Breastfeeding Schedule

How A Breastfeeding Schedule Can Ruin Your Milk Supply

Breastfeeding schedules are not good for baby


Breastfeeding by a schedule can lead to lower milk production. (Photo credit: Wikipedia)

People are amazingly clever. We’ve landed on the moon, we fly in airplanes, we have internet-connected computers that fit in our pockets. I could go on for pages. But one of the drawbacks of being surrounded by all our cleverness, is that we sometimes forget that we are animals. Clever animals for sure, but still animals.

Our bodies are driven by biological processes that don’t care about our cleverness. It doesn’t matter how smart you are, when you’re hungry that’s almost all you can think about. You might tell your body, “It’s more convenient for me if I just go pee twice a day, once at noon and once at midnight.” But your body doesn’t care about clocks or time tables. If you gotta go, you gotta go.

It’s the same with a breastfeeding schedule. Your baby’s body doesn’t care about clocks or schedules. If your baby is hungry or thirsty, he cries to let you know. He nurses until his body tells him it has had enough, or until he drifts off into a milk induced blissful sleep. In the same way the frequency (how often he nurses throughout the day) and his duration (length of each session) tells your body how much milk to make. Your milk production doesn’t care about schedules either! Now, if only that were true of bosses!

When a baby is put on a breastfeeding schedule and a clock determines when he feeds it damages his confidence and feelings of security. That goes contrary to what advocates of scheduled breastfeedings say. They say putting your baby on a schedule will teach him delayed gratification and discipline that he can use to learn to sleep through the night.

That clever argument ignores the fact that your baby is ruled by his biology. He is an animal, not quite a Tasmanian Devil (that happens when he turns two), but biologically, an animal. Perhaps limiting yourself to just one pee at noon and another at midnight might teach you discipline and delayed gratification, but at what cost? How much would you resent and mistrust the person who forced you to do that?

Breastfeeding schedules are not good for baby.

 Breastfeeding schedules are not good for your milk supply.

Let’s say a baby, freed from breastfeeding schedules, would have nursed for a total of 3 hours and 40 minutes yesterday, but was limited to just 3 hours due to his breastfeeding schedule. In this case the mother’s body missed out on 40 minutes of vital milk-making stimulation. Here’s how it works:

As baby nurses (or you pump) the sucking sensation travels along your nerves, up your spine and into your brain. There it stimulates the release of prolactin – your milk making hormone. Prolactin travels to receptors in the breast that instruct it to make more milk. In the above example of a breastfeeding schedule, the mom missed out on 40 minutes of stimulation, which resulted in less prolactin being released, which results in less milk being created.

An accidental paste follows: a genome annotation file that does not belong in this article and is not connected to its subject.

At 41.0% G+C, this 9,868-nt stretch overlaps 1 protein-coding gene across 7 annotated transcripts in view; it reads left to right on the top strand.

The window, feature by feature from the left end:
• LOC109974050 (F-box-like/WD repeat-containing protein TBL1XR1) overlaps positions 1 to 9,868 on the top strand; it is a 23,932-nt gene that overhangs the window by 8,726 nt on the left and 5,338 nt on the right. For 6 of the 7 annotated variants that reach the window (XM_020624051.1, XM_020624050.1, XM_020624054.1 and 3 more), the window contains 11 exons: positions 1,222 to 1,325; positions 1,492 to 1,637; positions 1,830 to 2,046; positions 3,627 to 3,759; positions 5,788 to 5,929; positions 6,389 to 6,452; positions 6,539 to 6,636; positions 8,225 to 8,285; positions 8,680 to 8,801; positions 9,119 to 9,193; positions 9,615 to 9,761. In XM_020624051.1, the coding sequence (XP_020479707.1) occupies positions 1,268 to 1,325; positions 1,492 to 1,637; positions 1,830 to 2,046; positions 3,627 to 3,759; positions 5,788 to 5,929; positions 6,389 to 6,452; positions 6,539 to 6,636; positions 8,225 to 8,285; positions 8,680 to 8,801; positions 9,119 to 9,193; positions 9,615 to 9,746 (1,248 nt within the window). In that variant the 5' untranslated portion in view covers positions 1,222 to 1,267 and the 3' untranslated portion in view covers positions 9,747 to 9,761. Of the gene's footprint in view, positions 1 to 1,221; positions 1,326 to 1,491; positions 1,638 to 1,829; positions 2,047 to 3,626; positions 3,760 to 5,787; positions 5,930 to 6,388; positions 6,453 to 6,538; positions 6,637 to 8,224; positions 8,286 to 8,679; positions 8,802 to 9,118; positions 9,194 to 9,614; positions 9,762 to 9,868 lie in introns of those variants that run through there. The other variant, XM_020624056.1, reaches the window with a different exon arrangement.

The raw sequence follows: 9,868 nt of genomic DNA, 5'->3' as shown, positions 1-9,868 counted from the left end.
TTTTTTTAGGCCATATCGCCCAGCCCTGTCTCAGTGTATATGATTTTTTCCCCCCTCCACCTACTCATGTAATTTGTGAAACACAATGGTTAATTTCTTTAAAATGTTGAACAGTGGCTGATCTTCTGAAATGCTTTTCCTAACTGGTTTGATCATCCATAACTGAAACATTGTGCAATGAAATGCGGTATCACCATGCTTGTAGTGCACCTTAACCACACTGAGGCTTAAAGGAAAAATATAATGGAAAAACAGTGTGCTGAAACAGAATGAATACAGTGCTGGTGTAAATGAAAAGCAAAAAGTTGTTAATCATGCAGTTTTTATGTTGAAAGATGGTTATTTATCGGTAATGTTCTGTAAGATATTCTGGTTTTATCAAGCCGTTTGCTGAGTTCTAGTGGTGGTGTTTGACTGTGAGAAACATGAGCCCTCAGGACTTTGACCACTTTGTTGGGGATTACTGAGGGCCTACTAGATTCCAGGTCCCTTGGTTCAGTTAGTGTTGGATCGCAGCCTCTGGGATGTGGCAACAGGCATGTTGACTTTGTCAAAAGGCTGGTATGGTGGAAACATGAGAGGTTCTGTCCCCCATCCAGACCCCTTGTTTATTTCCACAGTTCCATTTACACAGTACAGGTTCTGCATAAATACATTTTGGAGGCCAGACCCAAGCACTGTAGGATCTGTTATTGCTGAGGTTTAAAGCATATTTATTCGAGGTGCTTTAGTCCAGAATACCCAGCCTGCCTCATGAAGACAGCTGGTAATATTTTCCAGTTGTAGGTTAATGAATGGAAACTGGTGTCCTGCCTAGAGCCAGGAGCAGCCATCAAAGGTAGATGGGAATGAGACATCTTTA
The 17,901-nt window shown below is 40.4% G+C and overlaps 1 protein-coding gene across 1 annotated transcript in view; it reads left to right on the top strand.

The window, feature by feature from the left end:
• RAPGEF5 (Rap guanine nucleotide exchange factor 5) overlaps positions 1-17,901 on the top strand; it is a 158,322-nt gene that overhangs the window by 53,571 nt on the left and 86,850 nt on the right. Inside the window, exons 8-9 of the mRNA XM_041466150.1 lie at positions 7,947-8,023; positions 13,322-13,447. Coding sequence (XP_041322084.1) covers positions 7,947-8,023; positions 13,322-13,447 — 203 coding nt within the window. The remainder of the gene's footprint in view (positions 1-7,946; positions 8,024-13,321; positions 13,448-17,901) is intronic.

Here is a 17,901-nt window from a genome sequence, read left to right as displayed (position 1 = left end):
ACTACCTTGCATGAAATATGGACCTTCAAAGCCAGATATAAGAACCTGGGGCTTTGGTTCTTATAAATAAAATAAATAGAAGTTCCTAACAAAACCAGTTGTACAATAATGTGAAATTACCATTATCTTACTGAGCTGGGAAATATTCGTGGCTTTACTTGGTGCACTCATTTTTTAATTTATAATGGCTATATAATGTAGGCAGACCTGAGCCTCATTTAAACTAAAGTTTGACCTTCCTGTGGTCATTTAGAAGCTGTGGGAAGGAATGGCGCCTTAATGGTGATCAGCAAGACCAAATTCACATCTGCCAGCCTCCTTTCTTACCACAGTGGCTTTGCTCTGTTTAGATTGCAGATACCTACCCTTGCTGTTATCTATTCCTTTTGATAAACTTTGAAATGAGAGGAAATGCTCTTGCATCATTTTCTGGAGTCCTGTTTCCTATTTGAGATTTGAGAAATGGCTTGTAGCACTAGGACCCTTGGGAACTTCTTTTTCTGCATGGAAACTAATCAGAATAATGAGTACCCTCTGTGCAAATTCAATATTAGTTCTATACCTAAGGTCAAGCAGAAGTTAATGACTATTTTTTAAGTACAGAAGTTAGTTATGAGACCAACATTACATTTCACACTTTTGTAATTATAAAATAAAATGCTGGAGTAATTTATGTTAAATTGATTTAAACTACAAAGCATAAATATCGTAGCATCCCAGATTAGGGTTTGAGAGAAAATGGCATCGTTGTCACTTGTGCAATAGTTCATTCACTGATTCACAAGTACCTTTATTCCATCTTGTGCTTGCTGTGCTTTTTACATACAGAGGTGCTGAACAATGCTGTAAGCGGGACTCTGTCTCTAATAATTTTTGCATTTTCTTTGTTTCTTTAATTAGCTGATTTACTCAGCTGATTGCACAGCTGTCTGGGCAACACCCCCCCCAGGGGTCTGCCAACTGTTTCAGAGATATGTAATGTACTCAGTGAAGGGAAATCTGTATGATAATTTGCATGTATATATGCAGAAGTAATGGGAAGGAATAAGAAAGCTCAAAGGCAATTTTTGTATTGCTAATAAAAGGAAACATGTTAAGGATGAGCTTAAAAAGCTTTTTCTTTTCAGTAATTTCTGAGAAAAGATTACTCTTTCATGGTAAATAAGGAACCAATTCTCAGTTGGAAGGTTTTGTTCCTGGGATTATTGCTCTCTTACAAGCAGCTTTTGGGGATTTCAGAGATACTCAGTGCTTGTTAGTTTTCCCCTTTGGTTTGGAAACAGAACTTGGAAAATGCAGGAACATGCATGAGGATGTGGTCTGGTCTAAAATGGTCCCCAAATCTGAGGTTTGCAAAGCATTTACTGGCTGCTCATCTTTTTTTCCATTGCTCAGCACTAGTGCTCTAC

Whenever a breastfeeding schedule reduces the amount of time that baby would have nursed it’s going to harm milk production. Now a breastfeeding schedule that limits the time between nursings – for example: No more than 3 hours from the start of one nursing to the start of another – or a breastfeeding schedule that specifies a minimum amount of time for breastfeeding – for example: Baby must nurse for at least 10 minutes on each side – are just fine. They support breastfeeding and milk supply.

Breastfeeding schedules do not account for cluster feedings or growth spurts

Ridged breastfeeding schedules usually don’t account for natural increases in a baby’s amount of breastfeeding. Two of which are cluster feedings in the evening before bedtime and growth spurts. A schedule that limits the baby’s natural tendency to “tank-up” before bedtime will cause the baby to sleep less at night, because he’ll wake up from hunger more frequently. During growth spurts baby’s body needs an increased amount of calories to grow his body, during this time (usually 2 to 8 days per growth spurt) the baby will want to breastfeed frequently and will be fussy if he is kept to a ridged breastfeeding schedule.

If you have your baby on a ridged, clock-based breastfeeding schedule and your milk supply has dropped, you’ll need to throw out that schedule to fix it. Allow baby to nurse on demand and create minimum times between nursing sessions (use 3 hours if you don’t know where to start) and minimum times at each breast (use 10 minutes per side if you don’t know where to start). You’ll also need to add an additional pumping session to help bring your supply back up.

I know with baby-led breastfeeding it can feel like all you do is breastfeed. I’ve been there. Growth spurts are the worst! The baby never wants to get off and all I can think about is the mountain of tasks I want to be working on. How I got through it was to focus on the fact that this is a special and temporary time in my life and right now, breastfeeding is the most important thing I can do. Soon it will be over. Forever. Why not relax and enjoy it?

During growth spurts, I made breastfeeding my main goal and if I did manage to get anything else done I considered it a bonus.

Switch to baby-led breastfeeding and don’t let a breastfeeding schedule ruin your milk supply and breastfeeding relationship! heart-logo

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